As we continue to celebrate inspiring lives, we turn to four phenomenal black women who have succeeded in breaking down barriers. But what are their stories – and what are they doing now?
What do these four have in common?
Each of them has had an inspirational life. Michelle Obama was the first African American First Lady of the USA, while Doreen Lawrence has gained a peerage for her services to society. Bernardine Evaristo is an award-winning author, while Diane Abbott is the longest-serving black MP.
But as well as being highly successful black women, they are also brought together by activism. All four are campaigners for social justice and long-standing champions of equality.
How has Doreen Lawrence changed the world?
Doreen Lawrence has been campaigning for justice since her son, Stephen, was murdered in a racist attack while waiting for the bus in 1993. Initially, five suspects were arrested but not charged. It took almost 20 years for anybody to be jailed for Stephen’s murder.
In the years after her son's death, Lawrence has set up the Stephen Lawrence Charitable Trust, which works with young people from disadvantaged and underrepresented groups to help them build skills and gain qualifications. She has been awarded an OBE and a Labour peerage. In April, she led a review into the impact of the pandemic on the black, Asian and minority ethnic communities.
What has Diane Abbott achieved?
She made British history when she became the first black female MP in 1987. Her journey to election was not easy. Abbott was forced to fight discrimination from within her own party as well as from outside it. She quickly became known for her strength of belief and forthright views, choosing a seat on the green benches once favoured by Enoch Powell.
Thirty-three years on, she is the longest-serving black MP in the House of Commons. Abbott is also an active campaigner. She founded the London Schools and the Black Child initiative, which aims to raise educational achievement levels among black children.
How does Michelle Obama break down barriers?
Michelle LaVaughn Robinson was born in Chicago in 1964. She received a place at at Princeton University, graduating cum laude in 1985. Afterwards, while at Harvard Law School, she demonstrated for the enrolment and hiring of more minority students and professors.
She has worked as a lawyer, city administrator and community-outreach worker, always campaigning for education, equality and social justice. In her final speech as First Lady, she urged the younger generation: “Be focused. Be determined. Be hopeful. Be empowered.”
Last week, Obama used a wedding anniversary message as an opportunity to support democracy. Her Instagram post read, “This year, while we appreciate all your well-wishes, what we’d really love is for each of you to reach out to one person in your life who might not vote.”
How about Bernardine Evaristo?
Last year, the British author became the first black woman to win the prestigious Booker Prize for Girl, Woman, Other.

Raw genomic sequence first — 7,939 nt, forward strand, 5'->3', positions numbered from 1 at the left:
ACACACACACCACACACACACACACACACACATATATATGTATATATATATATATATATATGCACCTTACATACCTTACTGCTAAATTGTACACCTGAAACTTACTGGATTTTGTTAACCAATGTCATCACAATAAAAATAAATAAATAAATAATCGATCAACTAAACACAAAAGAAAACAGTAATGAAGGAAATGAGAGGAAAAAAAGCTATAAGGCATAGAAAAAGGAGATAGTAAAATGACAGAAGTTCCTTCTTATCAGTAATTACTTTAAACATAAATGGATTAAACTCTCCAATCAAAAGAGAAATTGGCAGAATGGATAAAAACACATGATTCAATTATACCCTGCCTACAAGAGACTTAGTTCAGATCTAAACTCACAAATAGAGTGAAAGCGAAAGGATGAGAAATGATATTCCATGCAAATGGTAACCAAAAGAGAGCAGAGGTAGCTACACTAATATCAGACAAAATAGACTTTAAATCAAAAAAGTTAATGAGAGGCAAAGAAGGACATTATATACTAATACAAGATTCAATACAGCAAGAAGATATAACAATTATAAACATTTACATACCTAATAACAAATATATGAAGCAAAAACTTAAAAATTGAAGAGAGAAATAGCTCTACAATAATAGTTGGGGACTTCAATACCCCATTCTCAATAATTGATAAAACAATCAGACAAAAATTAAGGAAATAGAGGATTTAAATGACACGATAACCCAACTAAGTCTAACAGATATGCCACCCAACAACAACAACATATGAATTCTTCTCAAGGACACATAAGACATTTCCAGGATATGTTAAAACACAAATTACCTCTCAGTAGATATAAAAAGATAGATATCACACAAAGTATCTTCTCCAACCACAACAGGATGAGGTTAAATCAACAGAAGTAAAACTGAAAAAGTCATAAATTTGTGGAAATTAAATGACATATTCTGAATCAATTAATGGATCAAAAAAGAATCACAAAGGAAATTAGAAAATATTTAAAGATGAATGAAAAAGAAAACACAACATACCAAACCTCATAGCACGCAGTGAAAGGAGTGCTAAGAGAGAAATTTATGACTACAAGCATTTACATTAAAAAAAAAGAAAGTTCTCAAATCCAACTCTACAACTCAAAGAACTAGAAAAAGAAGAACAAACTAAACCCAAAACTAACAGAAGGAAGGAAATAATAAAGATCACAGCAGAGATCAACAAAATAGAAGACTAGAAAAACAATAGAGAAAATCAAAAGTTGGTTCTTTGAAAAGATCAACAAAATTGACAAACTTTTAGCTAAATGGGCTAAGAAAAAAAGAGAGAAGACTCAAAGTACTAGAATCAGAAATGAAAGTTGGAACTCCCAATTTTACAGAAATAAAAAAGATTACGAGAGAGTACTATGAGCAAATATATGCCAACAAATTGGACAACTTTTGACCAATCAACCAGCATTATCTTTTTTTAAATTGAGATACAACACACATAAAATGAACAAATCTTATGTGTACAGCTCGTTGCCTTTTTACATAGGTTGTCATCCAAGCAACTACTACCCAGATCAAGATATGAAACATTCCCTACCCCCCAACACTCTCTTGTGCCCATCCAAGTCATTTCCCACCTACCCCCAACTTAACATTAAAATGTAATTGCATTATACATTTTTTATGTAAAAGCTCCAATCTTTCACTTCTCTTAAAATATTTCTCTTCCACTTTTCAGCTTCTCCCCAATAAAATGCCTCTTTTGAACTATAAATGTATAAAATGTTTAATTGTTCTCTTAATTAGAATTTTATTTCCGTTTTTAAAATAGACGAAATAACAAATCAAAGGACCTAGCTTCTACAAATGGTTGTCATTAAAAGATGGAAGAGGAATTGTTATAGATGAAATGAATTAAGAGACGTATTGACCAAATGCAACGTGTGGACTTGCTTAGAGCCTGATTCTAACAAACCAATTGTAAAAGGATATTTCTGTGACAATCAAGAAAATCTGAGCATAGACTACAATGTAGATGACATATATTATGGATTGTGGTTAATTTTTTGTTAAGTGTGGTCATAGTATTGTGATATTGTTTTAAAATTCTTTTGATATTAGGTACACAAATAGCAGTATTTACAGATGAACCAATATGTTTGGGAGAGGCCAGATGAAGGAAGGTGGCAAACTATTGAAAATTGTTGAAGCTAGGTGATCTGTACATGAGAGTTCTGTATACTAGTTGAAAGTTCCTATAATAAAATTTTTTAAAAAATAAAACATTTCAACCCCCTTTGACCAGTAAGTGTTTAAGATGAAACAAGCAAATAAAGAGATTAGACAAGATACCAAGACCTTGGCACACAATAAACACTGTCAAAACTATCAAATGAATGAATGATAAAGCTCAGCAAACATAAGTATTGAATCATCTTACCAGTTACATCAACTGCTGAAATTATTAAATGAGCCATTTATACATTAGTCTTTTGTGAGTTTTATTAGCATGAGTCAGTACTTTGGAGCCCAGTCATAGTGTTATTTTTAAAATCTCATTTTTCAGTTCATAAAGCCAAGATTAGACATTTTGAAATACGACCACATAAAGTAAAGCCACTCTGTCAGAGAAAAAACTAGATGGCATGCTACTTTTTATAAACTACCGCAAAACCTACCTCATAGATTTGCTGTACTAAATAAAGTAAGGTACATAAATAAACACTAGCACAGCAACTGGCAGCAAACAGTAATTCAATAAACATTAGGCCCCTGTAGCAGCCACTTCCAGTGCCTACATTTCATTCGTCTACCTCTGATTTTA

Evaristo is also a longstanding activist for inclusion in the arts. In 1982, she co-founded Theatre of Black Women, Britain’s first black women’s theatre company. Since then, she has founded several mentoring programmes and agencies. In 2012, she founded the Brunel International African Poetry Prize.
In July, she guest-edited the Sunday Times Style magazine with a black women take-over.
What can we learn from them?
These phenomenal women fought to achieve what they did, facing inequality, discrimination and hate. They have succeeded, each in her own way, in changing the world. As well as this, they continue to campaign for the rights of others. They teach us to work hard, be bold, to stand up for what we believe and to speak out for others who cannot. They truly are inspiring.
- Who is the most inspiring person you know? Why do you look up to them?
- A book, 100 Great Black Britons, has recently been published. Diane Abbott is one of them. Pick another person from this list and research their life and achievements. Write a brief biography of them explaining what makes them inspiring.
- Doreen Lawrence was appointed a life peer, which makes her a Baroness. A life peerage is not inherited, and makes someone a member of the House of Lords.
- The second highest Order of the British Empire award. The OBE is awarded in the Queen’s honours list.
- A report showed that Covid-19 had a disproportionately negative impact on BAME communities.
- Diane Abbott has been a member of the Labour Party since she was a teenager.
- Green benches
- The benches in the House of Commons. They, as well as other furnishings, are green in colour, a custom that goes back 300 years.
- Enoch Powell
- A British politician who became infamous for his inflammatory and divisive “Rivers of Blood” speech.
- Cum laude
- This is a Latin phrase meaning “with praise”. It signifies a university degree given with honour.
- Harvard Law School
- The oldest continuously operating law school in the US and one of the most prestigious law schools in the world. Eight US presidents have graduated from Harvard Law School, including Michelle’s husband, Barack Obama.
- Booker Prize
- An annual prize awarded for the best original novel written in the English language and published in the UK.